Message to Students

If one has a good command of English it does not always mean they are an exceptionally intelligent person, but rather that they have made every effort to build up their mental “software” for using English. As you have acquired Japanese, even native speakers of English had to develop their own language learning software; in their case, they were always in an English-speaking environment and their immediate family, relatives and neighbors helped them to learn English, so they did not have to make any conscious effort. As the same is usually not true of building software for using foreign languages, it requires a vast amount of effort. However, all human being are gifted with the inborn “hardware” necessary to acquire full command any language. Mastering it or not depends on years of effort and study. Let’s keep on developing our software!!

Ghislain MOUTON

Ghislain MOUTON

Applied linguistics, Acquisition of French
as a second language

Ghislain MOUTON
Research associate

Research Topic

Applied linguistics, Acquisition of French as a second language

Self-Introduction

I was born and raised in Lille, Northern France. I began practicing judo when I was 8 years old and since then, my sense of curiosity towards Japanese culture never stopped growing. I finally started to learn Japanese as a third language in High school, and time flies so fast that it’s already a “more than 20 years ago” story. For my master degree in France, I specialized in “Japanese literature” by studying the work of Endo Shusaku, but I have decided to switch fields for “Applied linguistics” after getting my master degree at The University of the Ryukyus. Since then, I have been doing some research about the correlations between ICT (smartphone applications, games, etc.) use and French as a second language learners motivation. My hobbies are editing videos, practicing judo and playing basket-ball.

Message to Students

In order to master properly a foreign language, it is said that you’ll need some motivation or opportunities. But, as the timing is different for everyone, I’d like to introduce you to as many ways of experiencing French as possible. Sometimes, we’ll read mangas or BD (Bandes dessinées), sometimes we’ll watch videos, sometimes we’ll write down messages in French on SNS, sometimes we’ll listen to French music, sometimes we’ll sing, and perhaps we’ll even study the basics of grammar or pronunciation together.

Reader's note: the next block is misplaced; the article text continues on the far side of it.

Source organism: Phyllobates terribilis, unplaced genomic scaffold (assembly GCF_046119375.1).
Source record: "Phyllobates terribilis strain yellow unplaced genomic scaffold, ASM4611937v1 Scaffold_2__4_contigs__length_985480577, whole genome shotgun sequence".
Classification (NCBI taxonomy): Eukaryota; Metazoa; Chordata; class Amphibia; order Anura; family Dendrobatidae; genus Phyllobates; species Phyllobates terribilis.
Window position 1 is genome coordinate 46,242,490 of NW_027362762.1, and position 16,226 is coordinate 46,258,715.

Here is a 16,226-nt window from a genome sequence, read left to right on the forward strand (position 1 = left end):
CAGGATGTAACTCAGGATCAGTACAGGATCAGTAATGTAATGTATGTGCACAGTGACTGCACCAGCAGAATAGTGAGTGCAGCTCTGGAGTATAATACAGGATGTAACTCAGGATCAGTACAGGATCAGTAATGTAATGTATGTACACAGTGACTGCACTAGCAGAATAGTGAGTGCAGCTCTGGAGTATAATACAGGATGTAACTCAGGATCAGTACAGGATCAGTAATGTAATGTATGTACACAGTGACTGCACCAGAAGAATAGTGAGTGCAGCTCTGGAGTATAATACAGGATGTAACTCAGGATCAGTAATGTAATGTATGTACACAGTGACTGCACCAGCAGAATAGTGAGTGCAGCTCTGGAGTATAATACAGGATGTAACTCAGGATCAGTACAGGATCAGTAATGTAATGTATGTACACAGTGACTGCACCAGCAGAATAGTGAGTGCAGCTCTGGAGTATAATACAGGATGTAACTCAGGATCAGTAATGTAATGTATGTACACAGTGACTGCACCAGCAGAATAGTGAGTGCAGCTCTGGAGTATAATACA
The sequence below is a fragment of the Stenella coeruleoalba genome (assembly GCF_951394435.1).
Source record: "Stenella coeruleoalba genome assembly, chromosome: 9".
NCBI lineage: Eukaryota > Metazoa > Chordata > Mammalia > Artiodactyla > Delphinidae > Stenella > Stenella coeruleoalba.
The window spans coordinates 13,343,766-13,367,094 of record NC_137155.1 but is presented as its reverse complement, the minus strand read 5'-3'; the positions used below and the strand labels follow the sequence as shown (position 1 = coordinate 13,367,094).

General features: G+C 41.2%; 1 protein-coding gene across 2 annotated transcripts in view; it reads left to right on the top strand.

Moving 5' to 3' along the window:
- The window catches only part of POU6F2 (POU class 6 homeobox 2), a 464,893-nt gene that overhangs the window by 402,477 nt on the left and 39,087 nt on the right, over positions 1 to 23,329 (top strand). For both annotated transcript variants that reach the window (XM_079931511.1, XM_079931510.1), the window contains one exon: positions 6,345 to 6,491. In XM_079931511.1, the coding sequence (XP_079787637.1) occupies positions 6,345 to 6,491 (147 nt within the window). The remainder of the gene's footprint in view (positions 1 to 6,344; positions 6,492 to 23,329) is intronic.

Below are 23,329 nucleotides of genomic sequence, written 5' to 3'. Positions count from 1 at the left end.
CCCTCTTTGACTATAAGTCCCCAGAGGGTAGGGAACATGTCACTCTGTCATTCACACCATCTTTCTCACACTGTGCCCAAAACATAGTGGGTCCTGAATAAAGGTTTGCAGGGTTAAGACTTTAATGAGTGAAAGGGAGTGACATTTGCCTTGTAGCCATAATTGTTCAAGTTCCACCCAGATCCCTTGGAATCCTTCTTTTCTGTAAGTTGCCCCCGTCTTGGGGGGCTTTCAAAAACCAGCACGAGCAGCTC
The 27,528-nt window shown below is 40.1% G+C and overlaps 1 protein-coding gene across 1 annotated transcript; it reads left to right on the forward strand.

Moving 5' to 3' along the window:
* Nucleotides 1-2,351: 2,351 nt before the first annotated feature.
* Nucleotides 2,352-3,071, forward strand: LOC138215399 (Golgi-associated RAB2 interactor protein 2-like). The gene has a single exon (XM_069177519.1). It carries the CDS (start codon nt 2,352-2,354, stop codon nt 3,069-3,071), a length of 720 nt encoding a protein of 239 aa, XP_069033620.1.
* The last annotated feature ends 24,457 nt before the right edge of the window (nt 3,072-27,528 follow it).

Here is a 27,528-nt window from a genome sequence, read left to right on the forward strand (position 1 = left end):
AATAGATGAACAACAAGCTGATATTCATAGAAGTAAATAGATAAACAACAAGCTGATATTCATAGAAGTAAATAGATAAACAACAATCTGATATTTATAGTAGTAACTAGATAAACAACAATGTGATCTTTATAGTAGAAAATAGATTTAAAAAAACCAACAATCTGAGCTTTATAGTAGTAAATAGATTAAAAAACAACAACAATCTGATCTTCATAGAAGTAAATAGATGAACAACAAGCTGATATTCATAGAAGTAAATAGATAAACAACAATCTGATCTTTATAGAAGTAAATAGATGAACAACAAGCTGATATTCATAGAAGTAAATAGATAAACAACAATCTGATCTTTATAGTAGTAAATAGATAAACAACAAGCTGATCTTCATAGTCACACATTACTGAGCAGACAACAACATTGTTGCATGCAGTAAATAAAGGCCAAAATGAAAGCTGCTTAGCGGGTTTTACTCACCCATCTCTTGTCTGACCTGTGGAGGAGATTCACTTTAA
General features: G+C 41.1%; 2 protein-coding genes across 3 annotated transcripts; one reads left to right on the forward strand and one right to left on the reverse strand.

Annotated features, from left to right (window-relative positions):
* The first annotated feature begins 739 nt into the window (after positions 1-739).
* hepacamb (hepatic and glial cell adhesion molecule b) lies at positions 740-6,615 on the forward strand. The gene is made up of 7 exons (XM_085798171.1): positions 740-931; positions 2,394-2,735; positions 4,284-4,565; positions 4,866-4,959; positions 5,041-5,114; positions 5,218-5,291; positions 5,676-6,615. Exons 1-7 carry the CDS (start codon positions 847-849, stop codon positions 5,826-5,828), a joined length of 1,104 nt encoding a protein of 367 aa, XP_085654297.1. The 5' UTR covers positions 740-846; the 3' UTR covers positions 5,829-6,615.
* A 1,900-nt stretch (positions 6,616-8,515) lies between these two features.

Anyway, I’m looking forward to “have fun seriously” with you while we’ll be studying French together.

Tsuyako Nakamura

Tsuyako Nakamura

American Studies, Sociology

Tsuyako Nakamura
Professor

Research Topic

American Studies, Sociology (Women’s Labor Issues, Work/Life Balance)

Self-Introduction

My research is a comparative study on women’s career development and corporate family support in Japan and the United States. During my work days in the U.S., I realized the percentage of women management was higher than in Japan. I then started to examine this aspect, wondering where the difference comes from and what kind of factors lay in the background affecting there. When women work, family responsibilities including child care get in their career development, but if you wish to have a long-lasting career to achieve your self-actualization, whether you are a man or woman, your own values, along with corporate support and reactions, will be changed. I, thus, examine corporate support and career development through case studies, focusing on corporate daycare centers in the U.S. and Japan.

Message to Students

I graduate from the English course of Doshisha Women’s College of Liberal Arts. After graduating, I studied interpretation and translation at a graduate school in Monterey, California as a Rotary scholarship student. I then worked for a resort hotel in Hawaii, but craving to study more (?), I came back home to major in American studies (sociology, women’s labor issues) at the Ph.D. program of the Graduate School of American Studies. I am happy from the bottom of my heart that I can study, meeting you and sharing dreams on this beautiful Doshisha campus.

Hiroki Nakanishi

Hiroki Nakanishi

Field Linguistics and Historical Linguistics

Hiroki Nakanishi
Professor

Research Topic

Field Linguistics and Historical Linguistics

Self-Introduction

I was born in Tokyo. After graduating from university, I went to China to study and stayed for four years in Chengdu and Beijing. After coming back to Japan, I lived in Kyoto, Osaka, gradually moving westward to Kobe. Generally, these three cities are covered by the term of Kansai Area, but I was able to discover subtle differences in their dialects and customs and I think it is very interesting to find these local features in everyday life. My research theme is “description” and “change” of language. I investigate Chinese dialects and languages of ethnic minorities mainly in Southern China. Everywhere in greater China, delicious cuisine (and wine) can be enjoyed. It is just amazing!

Message to Students

Greater China mainly means the area from Eastern Asia to Southern East Asia. There are a lot of languages and cultures besides Chinese. Languages are really cultures themselves. They express the speaker’s world view. Therefore, to learn languages gives you a new way of recognizing the world. Let’s launch into the world by using Chinese language!

Yoshiyuki Nakata

Yoshiyuki Nakata

Teaching English as a Foreign Language,etc…

Yoshiyuki Nakata Professor